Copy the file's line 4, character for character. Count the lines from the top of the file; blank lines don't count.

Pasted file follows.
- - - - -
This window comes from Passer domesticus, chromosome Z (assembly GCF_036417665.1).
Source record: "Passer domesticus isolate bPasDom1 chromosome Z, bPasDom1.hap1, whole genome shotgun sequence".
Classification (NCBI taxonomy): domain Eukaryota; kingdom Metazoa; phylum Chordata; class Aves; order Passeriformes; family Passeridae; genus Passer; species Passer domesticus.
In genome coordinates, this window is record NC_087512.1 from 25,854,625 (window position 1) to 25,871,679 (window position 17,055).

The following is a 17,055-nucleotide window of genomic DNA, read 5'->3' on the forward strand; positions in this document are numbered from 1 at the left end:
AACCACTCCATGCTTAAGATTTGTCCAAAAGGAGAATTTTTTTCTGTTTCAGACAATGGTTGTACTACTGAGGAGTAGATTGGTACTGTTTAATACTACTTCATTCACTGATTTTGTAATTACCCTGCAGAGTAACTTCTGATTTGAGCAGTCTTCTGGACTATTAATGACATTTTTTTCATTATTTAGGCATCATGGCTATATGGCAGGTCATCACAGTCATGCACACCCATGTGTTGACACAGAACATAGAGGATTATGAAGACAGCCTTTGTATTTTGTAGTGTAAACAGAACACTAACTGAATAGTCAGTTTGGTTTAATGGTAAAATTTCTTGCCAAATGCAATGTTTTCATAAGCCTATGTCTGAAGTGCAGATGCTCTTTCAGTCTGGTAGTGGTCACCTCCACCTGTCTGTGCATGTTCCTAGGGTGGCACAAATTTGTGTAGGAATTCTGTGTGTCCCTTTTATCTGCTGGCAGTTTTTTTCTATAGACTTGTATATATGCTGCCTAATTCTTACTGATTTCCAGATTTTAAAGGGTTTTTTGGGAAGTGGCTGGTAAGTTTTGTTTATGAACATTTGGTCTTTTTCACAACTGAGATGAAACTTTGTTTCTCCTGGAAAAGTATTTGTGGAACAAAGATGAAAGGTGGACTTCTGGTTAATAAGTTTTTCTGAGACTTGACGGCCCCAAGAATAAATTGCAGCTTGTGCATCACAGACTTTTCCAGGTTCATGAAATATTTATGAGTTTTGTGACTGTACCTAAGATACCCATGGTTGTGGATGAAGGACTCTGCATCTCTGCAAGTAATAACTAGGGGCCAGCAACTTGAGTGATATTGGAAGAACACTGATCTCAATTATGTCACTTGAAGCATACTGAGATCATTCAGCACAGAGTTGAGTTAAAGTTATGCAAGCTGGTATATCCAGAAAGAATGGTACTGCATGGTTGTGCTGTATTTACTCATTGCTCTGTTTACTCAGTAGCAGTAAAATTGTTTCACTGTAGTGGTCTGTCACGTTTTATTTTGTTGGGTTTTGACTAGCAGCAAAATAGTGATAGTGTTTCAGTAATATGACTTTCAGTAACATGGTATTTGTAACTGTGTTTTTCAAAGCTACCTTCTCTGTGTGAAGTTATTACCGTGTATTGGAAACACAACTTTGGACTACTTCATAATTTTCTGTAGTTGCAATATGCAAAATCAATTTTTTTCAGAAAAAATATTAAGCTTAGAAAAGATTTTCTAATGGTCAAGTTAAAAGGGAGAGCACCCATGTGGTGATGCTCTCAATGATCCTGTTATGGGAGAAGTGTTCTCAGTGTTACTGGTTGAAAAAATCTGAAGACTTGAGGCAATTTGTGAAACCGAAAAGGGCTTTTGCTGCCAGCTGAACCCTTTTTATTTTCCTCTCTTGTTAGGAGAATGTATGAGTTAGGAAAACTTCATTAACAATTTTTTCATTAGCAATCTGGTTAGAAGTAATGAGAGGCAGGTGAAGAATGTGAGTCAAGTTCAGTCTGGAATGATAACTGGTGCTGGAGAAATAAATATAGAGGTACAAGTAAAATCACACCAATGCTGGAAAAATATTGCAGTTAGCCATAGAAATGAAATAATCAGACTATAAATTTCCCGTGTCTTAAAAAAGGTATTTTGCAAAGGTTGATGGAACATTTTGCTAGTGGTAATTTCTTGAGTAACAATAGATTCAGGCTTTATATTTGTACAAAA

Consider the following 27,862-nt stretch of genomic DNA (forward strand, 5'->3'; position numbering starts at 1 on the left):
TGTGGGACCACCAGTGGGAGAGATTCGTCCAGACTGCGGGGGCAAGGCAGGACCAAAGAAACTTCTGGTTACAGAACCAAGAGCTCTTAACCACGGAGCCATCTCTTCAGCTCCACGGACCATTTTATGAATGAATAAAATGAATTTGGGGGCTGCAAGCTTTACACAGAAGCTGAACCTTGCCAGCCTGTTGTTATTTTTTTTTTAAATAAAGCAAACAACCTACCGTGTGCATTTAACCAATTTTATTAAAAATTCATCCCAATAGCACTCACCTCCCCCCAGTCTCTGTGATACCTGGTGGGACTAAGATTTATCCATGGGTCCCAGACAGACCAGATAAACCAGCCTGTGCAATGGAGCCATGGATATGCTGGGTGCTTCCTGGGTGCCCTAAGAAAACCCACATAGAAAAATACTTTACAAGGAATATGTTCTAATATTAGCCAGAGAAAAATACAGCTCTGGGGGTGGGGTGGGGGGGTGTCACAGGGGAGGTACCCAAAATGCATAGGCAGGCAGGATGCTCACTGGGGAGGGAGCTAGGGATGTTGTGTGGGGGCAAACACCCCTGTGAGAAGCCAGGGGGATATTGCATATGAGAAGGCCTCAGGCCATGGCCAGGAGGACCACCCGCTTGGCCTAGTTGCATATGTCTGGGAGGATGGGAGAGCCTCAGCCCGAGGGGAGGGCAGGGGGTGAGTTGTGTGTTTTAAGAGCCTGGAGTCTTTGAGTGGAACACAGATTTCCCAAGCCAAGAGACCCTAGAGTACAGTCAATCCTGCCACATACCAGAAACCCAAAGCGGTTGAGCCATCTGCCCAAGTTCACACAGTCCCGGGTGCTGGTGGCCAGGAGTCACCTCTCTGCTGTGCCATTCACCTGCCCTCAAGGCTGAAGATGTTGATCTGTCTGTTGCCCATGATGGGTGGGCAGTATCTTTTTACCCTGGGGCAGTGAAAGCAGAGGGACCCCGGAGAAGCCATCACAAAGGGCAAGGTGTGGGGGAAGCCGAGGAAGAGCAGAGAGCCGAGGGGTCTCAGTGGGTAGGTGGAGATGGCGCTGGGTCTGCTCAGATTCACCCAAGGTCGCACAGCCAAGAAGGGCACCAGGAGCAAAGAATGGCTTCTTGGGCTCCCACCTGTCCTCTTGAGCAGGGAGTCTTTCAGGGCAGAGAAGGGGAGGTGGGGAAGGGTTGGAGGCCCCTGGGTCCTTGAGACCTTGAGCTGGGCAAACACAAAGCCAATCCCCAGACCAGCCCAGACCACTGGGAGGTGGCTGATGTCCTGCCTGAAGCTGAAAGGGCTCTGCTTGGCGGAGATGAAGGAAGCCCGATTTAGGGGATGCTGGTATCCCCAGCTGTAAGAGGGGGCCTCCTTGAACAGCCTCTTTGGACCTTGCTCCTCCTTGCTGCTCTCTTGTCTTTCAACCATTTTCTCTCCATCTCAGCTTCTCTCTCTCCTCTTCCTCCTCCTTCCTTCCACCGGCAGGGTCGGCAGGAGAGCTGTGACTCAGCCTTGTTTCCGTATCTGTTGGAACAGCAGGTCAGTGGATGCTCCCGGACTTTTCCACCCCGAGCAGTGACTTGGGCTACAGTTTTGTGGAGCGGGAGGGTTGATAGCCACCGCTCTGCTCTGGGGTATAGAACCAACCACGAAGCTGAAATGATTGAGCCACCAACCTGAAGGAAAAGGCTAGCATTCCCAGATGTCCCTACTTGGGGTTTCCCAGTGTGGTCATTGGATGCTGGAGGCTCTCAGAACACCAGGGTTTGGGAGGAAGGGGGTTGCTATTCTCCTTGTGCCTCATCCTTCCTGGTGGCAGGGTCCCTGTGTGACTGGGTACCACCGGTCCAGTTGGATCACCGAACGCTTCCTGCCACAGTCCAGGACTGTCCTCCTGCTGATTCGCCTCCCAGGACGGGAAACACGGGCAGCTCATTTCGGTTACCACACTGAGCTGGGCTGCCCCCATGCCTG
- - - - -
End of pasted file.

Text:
In genome coordinates, this window is record NC_087512.1 from 25,854,625 (window position 1) to 25,871,679 (window position 17,055).